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Interviwing Theresa


The sound of my footsteps on the pavements of the sidewalk,
leaves rustling in the wind on the ground,
wind whispering from the above in the leaves and branches of the trees and
the sound of someone’s footsteps running from behind and then gasping,
sound of few cars passing by once in a while…I’m walking along Central Park, on 5th avenue, between 96th and 90th streets. It is 9 o’clock at night.
On the 90th I turn right and go into the park,
Getting close to the steps which lead to Jacqueline Kennedy Reservoir I can hear nothing but crickets singing all together,
the sound of the water that smashes into the stones of the edges of the reservoir,
the sound of grasses dancing in the wind and
every once in a while the sound of footsteps running and passing by fast and fading out in the silence.

Defining a space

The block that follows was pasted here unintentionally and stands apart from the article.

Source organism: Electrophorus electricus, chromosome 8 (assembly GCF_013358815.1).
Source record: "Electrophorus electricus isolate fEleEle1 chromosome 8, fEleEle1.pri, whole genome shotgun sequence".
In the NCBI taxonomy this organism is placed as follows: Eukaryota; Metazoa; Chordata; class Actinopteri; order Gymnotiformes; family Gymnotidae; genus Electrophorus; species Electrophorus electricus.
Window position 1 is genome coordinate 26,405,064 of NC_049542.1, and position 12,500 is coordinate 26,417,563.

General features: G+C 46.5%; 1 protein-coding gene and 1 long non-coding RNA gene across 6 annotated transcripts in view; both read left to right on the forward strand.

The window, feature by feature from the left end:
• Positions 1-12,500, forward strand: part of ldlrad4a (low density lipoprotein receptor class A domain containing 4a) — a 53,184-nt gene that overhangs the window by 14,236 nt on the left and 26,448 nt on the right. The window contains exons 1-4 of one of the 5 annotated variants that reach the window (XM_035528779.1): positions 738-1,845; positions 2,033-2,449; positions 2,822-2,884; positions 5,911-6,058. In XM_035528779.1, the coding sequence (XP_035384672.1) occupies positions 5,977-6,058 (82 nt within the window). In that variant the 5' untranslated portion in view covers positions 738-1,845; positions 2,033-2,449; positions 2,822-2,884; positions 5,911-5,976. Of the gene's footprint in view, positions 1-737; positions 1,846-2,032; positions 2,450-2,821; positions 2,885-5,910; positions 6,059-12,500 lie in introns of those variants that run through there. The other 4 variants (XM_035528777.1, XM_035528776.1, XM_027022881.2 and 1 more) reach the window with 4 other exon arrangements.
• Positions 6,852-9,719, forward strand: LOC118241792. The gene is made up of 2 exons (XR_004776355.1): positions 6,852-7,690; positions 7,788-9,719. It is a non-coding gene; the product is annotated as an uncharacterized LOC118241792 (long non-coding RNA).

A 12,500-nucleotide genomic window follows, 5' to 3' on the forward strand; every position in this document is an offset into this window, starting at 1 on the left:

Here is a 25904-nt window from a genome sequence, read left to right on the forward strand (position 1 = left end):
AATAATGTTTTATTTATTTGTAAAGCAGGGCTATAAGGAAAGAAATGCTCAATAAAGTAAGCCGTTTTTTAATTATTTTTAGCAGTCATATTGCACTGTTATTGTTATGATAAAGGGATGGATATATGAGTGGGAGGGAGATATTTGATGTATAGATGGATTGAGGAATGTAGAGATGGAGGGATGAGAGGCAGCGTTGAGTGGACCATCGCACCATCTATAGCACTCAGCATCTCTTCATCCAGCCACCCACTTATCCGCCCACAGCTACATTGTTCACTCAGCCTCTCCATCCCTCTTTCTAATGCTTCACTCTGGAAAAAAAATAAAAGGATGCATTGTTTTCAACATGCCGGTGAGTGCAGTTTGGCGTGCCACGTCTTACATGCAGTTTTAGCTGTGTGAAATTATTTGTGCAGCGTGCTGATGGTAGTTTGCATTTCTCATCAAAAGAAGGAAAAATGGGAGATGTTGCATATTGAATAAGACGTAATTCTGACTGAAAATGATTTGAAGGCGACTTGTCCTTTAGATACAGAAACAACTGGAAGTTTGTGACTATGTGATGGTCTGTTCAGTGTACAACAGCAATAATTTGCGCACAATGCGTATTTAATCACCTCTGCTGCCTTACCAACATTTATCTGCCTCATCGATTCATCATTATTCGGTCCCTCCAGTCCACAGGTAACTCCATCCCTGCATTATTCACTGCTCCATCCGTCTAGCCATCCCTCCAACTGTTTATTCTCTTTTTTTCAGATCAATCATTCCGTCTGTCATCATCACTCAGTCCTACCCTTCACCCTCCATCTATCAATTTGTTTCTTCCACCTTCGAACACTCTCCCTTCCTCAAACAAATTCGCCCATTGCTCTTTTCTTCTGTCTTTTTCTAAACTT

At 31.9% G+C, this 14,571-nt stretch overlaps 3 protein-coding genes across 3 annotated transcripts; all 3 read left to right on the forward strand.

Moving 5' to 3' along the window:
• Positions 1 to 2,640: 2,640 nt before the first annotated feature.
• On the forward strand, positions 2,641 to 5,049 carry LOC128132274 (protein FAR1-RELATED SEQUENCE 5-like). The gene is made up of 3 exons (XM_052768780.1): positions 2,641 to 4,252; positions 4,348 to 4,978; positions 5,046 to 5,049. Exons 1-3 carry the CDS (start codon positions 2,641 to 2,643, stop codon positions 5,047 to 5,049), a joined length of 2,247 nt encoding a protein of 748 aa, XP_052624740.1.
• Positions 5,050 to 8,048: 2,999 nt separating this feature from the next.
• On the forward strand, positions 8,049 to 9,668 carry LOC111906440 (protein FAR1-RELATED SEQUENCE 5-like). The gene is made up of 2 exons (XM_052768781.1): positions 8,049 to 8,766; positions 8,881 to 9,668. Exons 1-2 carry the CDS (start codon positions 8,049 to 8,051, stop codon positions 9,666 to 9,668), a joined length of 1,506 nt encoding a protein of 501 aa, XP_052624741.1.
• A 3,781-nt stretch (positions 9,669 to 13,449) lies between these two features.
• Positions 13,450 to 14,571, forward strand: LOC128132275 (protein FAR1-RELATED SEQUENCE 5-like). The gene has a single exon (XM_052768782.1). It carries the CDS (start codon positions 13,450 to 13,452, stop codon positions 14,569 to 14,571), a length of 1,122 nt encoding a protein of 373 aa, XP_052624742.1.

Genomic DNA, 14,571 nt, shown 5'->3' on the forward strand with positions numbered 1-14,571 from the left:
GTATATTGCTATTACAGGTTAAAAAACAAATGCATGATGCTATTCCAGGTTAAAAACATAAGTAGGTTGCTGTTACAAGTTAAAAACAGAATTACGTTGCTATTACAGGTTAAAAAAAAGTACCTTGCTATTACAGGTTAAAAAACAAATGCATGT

The scene I chose is a scene from Wong Kar-Wai’s  “In the Mood for Love”  (2001).  This is the scene after Mrs.Chan had told Mr.Chow it’s better for them not to meet each other anymore, but after just a day Mr.Chow calls Mrs.Chan’s office and we see Mrs.Chan’s worried face that asks him where are you? On the next shot we see her close up in the cab, worried. So she is going to meet him. The next shot which is part of the scene I’m writing about is happening in the hotel that Mr.Chow is staying in. First we have a medium close up of Mrs.Chan’s legs going up the stairs in a rush and we just hear the sound of her high heels moving fast. And then some jump cuts again to her legs and then her back descending the stairs, changing directions, going up and down that transfers the feeling of anxiety and doubt. Then we have a long shot seeing just her face and upper body, the rest is behind the short wall in z-axis. Then again there is a medium close up of her legs going forward in a narrow hallway with red curtains and cut to a medium shot of her back closing to the end of the hallway, then again we have her descending the stairs. These shots of her going back and forth show her anxiety and doubt.  Then we have a medium close up of Mr.Chow in a frame that half of it is red curtains, camera here is fixed on his face, worried and in deep thoughts, and of the smoke coming up we understand he is smoking and then we have his hand with a cigarette that’s been smoked half way. Then we have a long deep shot of the hallway with all these bloody red curtains and after a moment the door of the room at the end of the hallway opens and Mrs.Chan comes out with the red rain coat. We see her in a extreme long shot at the end of the corridor talking to Mr.Chow who we just see half of his body coming out of the doorway. They have a dialogue here and then it cuts to Mr.Chow close up staring at Mrs.Chan and then Mrs.Chan’s close up and then again Mr.Chow’s close up saying: “I didn’t think you’d come” and then Mrs.Chan’s close up saying: “We are not like them” “see you tomorrow” and a medium close up of Mr.Chow closing the door which we can see the number 2046 on the door, which is the name of Kar-Way’s nexst movie. The final shot of this scene is a dolly shot of Mrs.Chan from the back going away from the camera, actually camera pulls out of her and at the end we see her long shot at the end of the hallway where her figure is fixed for a moment as though she is thinking or hesitating. The color of the curtains and her rain coat, the bloody red, gets the feeling of love or even some sexual and erotic feeling.